How Do I Invest in Art?
Despite what you might think, you don’t need to be an art expert or have a multimillion-dollar budget to invest in art. But like any other investment, it’s important to research and diversify.
Art can add beauty to a home, and it can also grow in value over time. However, as with any investment, there is risk.
A popular art investment platform called Masterworks allows people to buy shares in pieces of artwork that they would otherwise not be able to afford – for example, a painting by Andy Warhol or a Banksy. The company also allows investors to diversify their portfolios by investing in alternative assets, which are often overlooked by financial advisers.
Masterworks is open to all types of investors, unlike other art investing platforms that require you to be an accredited investor or have a high net worth. They have a simple process for linking your bank account and you can start investing right away. They also have some great resources on their website such as a contemporary art price database.
The first step in investing in art is to clarify your goals. Do you want to make a profit, or are you more interested in collecting art for its own sake? You can do both, but it is important to understand that just like any other investment art cannot guarantee a return.
Next, do your research. There are many online resources on art pricing and auctions. If you are unsure where to start, speak with your financial adviser. Remember that art is an illiquid asset and that you will likely not be able to get your money back for three to ten years.
Art fairs are a great place to spot emerging artists and see the latest trends. You can also attend fairs to get a sense of how much people are willing to pay for a work. These events are held in different locations throughout the world and can offer a variety of price points.
Investing in art requires research and a long-term approach. It can also be expensive to maintain a physical collection, especially if you’re investing in large pieces. It’s important to diversify your portfolio with other types of investments, and a financial adviser can help you develop an art investment strategy.
Many art investors focus on so-called “blue chip” artwork or works that have already demonstrated their value in the market. However, you can find some promising works by emerging artists at more affordable prices if you’re willing to look for them.
You can find new work at fairs such as the New Art Dealers Alliance, which opened this week in Manhattan. The fair features 120 exhibitors, from local alt-staples like 56 Henry and Marinaro to Warsaw’s High Gallery and Buenos Aires’ Galeria Nora Fisch. The New York edition’s highlights include an arcade-inspired booth pairing gaming stations with paintings by Jeremy Couillard; and solo presentations of works by Julia Jo and Elif Saydam. If you want to buy, be prepared for sticker shock: Auctions often charge a buyer’s premium on top of the hammer price, which can add up quickly.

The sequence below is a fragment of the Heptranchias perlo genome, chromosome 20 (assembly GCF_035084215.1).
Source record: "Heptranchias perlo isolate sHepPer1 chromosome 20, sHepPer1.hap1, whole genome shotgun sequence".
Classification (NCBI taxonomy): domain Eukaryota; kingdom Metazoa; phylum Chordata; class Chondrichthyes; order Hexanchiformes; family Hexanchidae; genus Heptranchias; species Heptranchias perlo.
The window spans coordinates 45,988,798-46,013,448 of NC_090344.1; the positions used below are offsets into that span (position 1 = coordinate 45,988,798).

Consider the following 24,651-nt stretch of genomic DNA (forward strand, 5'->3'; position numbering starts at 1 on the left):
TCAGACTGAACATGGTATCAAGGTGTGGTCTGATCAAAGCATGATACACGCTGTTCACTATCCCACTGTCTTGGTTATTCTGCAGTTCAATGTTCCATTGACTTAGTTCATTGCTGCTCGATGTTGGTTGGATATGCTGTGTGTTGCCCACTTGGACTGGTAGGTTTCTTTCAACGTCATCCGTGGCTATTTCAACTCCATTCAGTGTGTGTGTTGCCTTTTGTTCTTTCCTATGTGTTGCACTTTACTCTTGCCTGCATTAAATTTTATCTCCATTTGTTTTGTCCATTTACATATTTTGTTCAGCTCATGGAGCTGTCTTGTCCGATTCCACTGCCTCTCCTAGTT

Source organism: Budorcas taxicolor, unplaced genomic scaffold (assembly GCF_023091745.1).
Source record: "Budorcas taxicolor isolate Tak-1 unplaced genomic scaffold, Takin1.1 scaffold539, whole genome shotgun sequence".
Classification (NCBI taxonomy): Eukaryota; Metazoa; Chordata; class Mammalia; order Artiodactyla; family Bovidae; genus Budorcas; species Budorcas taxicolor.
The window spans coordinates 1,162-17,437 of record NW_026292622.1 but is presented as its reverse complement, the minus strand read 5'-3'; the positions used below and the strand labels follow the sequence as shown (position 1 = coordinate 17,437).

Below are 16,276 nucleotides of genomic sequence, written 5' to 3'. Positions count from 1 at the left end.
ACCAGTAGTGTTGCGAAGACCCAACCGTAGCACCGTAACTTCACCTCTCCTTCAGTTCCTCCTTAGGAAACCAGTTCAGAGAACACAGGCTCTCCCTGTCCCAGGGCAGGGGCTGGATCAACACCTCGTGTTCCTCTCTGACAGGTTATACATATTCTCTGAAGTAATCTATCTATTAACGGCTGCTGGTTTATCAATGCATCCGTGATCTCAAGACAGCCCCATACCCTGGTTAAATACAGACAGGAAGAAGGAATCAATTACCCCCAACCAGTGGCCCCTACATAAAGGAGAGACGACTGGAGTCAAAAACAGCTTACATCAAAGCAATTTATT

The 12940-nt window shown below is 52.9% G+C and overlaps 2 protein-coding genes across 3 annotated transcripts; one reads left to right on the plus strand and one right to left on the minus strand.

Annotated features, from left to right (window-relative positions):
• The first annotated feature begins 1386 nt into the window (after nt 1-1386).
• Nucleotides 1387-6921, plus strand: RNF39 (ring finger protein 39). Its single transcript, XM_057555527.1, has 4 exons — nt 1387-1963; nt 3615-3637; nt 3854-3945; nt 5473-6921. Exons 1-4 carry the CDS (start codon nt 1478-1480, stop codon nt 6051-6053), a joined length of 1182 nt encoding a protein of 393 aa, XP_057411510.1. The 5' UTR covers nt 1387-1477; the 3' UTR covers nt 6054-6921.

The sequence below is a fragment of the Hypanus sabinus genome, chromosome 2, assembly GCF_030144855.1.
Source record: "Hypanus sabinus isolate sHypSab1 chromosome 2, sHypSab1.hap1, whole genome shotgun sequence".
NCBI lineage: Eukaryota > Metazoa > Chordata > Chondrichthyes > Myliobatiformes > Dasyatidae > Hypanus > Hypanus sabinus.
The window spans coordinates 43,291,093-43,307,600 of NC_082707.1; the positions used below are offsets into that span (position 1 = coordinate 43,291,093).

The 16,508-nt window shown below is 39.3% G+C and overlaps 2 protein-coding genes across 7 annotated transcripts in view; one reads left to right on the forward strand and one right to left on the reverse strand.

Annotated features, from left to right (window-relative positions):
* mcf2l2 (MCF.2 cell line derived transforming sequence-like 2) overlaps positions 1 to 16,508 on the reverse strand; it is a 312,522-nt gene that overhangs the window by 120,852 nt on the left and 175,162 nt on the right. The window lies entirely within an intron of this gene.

As the world of art continues to evolve, it’s becoming easier for anyone with a few hundred dollars to invest in their favourite artists. Digital platforms like Yieldstreet and Masterworks allow investors to purchase a stake in millions-dollar artworks through fractional investment models.
However, before deciding on any platform, it’s important to understand why you want to invest in art in the first place. The art world is highly subjective and is a market driven by value judgements. It’s important to know what you’re getting into and to have an experienced art advisor by your side to guide you in your investment choices.
One of the main reasons people choose to invest in art is because they have a passion for it and want to collect something that will increase in value over time. It can also feel good to support a living artist and to know that you’re helping them in their endeavors.
Art is also a great long-term investment because it tends to be uncorrelated to other investments. This was especially evident during the 2020 pandemic when other markets saw dramatic fluctuations while Marks Art remained relatively stable. However, the risk is that you may end up with a piece of art that you don’t particularly enjoy, and it’s often illiquid, meaning that selling it can take weeks or months.
While it is possible to purchase physical art through auctions and galleries, this can be a costly investment. In addition to the price of the art (known as the hammer price), there is often an additional buyer’s premium which can add another 30% or more to the cost of the piece. Furthermore, it can take weeks or even months to sell art as it is an illiquid asset and investors must plan accordingly.
One way to reduce these costs is to invest in digital art through NFT platforms which allow you to buy shares of a work of art rather than the actual artwork itself. These investments are also known as art indices and are a great way for new investors to gain exposure to the industry without having to spend huge sums on purchasing actual art pieces.
Art has long been a popular alternative investment and is becoming increasingly accessible to new investors thanks to technology. Online investing platforms are making it easier than ever for people to get started with this unique asset class and with art being such a reliable inflation hedge and a solid diversifier, many investors choose to include it in their portfolios. In the future, art will likely be offered through securitized investments like mutual funds or ETFs making it even more accessible for a wider audience.